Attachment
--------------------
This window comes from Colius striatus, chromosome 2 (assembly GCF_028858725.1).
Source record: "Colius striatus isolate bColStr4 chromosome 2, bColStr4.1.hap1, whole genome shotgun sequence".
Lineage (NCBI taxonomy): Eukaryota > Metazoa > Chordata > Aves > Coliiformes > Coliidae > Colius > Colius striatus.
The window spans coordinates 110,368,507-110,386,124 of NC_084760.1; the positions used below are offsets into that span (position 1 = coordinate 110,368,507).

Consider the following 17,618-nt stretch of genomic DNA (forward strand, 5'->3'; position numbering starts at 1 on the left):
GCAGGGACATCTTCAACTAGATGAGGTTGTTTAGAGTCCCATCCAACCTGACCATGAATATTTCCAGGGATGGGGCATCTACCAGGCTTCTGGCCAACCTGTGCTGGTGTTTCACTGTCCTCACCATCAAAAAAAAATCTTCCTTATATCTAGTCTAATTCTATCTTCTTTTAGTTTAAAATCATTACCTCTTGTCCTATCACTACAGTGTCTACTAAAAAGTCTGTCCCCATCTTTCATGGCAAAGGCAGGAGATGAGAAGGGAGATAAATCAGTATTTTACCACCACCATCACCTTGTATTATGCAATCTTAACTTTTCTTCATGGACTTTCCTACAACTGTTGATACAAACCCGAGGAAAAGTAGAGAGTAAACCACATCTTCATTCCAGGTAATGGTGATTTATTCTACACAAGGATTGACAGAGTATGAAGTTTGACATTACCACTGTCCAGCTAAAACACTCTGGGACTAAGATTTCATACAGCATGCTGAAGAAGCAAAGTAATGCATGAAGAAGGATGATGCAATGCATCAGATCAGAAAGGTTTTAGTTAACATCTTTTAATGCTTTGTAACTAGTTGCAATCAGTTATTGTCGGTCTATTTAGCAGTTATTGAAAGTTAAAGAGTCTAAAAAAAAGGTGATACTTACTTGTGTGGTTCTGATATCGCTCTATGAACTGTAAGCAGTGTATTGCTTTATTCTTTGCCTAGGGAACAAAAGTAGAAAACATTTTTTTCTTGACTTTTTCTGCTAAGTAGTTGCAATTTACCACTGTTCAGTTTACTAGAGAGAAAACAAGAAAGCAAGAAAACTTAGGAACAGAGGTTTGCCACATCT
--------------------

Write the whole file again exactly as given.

This window comes from Colius striatus, chromosome 2 (assembly GCF_028858725.1).
Source record: "Colius striatus isolate bColStr4 chromosome 2, bColStr4.1.hap1, whole genome shotgun sequence".
Lineage (NCBI taxonomy): Eukaryota > Metazoa > Chordata > Aves > Coliiformes > Coliidae > Colius > Colius striatus.
The window spans coordinates 110,368,507-110,386,124 of NC_084760.1; the positions used below are offsets into that span (position 1 = coordinate 110,368,507).

Consider the following 17,618-nt stretch of genomic DNA (forward strand, 5'->3'; position numbering starts at 1 on the left):
GCAGGGACATCTTCAACTAGATGAGGTTGTTTAGAGTCCCATCCAACCTGACCATGAATATTTCCAGGGATGGGGCATCTACCAGGCTTCTGGCCAACCTGTGCTGGTGTTTCACTGTCCTCACCATCAAAAAAAAATCTTCCTTATATCTAGTCTAATTCTATCTTCTTTTAGTTTAAAATCATTACCTCTTGTCCTATCACTACAGTGTCTACTAAAAAGTCTGTCCCCATCTTTCATGGCAAAGGCAGGAGATGAGAAGGGAGATAAATCAGTATTTTACCACCACCATCACCTTGTATTATGCAATCTTAACTTTTCTTCATGGACTTTCCTACAACTGTTGATACAAACCCGAGGAAAAGTAGAGAGTAAACCACATCTTCATTCCAGGTAATGGTGATTTATTCTACACAAGGATTGACAGAGTATGAAGTTTGACATTACCACTGTCCAGCTAAAACACTCTGGGACTAAGATTTCATACAGCATGCTGAAGAAGCAAAGTAATGCATGAAGAAGGATGATGCAATGCATCAGATCAGAAAGGTTTTAGTTAACATCTTTTAATGCTTTGTAACTAGTTGCAATCAGTTATTGTCGGTCTATTTAGCAGTTATTGAAAGTTAAAGAGTCTAAAAAAAAGGTGATACTTACTTGTGTGGTTCTGATATCGCTCTATGAACTGTAAGCAGTGTATTGCTTTATTCTTTGCCTAGGGAACAAAAGTAGAAAACATTTTTTTCTTGACTTTTTCTGCTAAGTAGTTGCAATTTACCACTGTTCAGTTTACTAGAGAGAAAACAAGAAAGCAAGAAAACTTAGGAACAGAGGTTTGCCACATCT